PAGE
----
Program 202: Honoring the Yankton Sioux

Audio and Transcripts

"Dog Dance" by Hidatsa Warrior. Courtesy of the Library of Congress, Prints and Photographs Division, artist Karl Bodmer (1808-1893). - www.loc.gov

"Dog Dance" by Hidatsa Warrior. Courtesy of the Library of Congress, Prints and Photographs Division, artist Karl Bodmer (1808-1893). - www.loc.gov

Historical Intro
Arlie Neskahi shares background on the expedition’s encounter with the Yankton Sioux. He shares how they were honored with special ceremony and relates an account of Lewis blessing a newborn Yankton baby, Strikes the Ree.

Elder Wisdom
Brian Bull features Yankton elder, Clarence Rockboy who shares background on the relationship of the Dakotah with the Lakota, and his peoples’ guardianship over the Pipestone Quarries, the growth of their buffalo herd, and the longstanding tradition of respect for women.

Sacred Landscape
Judy Bluehorse Skelton discusses sacred places, and the significance of Spirit Mound, “The Mountain of Little People,” which was recorded by Lewis and Clark in their journals.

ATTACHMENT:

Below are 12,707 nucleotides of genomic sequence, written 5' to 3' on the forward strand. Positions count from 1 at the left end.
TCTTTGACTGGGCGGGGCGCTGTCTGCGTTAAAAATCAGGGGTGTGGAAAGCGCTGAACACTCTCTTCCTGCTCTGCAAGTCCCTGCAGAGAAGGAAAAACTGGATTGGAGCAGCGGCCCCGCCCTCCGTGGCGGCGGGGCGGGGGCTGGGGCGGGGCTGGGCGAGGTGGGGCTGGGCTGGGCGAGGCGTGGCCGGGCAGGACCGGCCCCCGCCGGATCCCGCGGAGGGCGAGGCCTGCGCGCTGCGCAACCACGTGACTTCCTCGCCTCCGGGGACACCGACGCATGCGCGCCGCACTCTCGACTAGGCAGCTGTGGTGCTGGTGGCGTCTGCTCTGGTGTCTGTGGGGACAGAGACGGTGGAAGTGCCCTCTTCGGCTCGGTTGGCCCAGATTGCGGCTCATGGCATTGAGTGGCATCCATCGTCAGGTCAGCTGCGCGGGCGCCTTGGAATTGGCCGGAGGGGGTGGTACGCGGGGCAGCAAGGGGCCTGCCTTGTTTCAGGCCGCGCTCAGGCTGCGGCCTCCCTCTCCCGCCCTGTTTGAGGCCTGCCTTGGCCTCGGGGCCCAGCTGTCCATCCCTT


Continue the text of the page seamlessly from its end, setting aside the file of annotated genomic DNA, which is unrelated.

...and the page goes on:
Tribal Rhythms
In an interview with Native American Church singer, Gerald Primo, whose father was a roadman and carrier of the sacred pipe of the Yankton Sioux, Nico Wind shares the origins and music at the heart of the Native American Church.

Contemporary Rhythms
Milt Lee visits with Dakota musical artist, Jackie Bird, and shares her award-winning bluesy rock sound which is spiced with traditional Dakotah melodies.

Turtle Island Storytellers
Dakotah storyteller, Mary Louise Defender Wilson shares the traditional story of the first flute used for courting.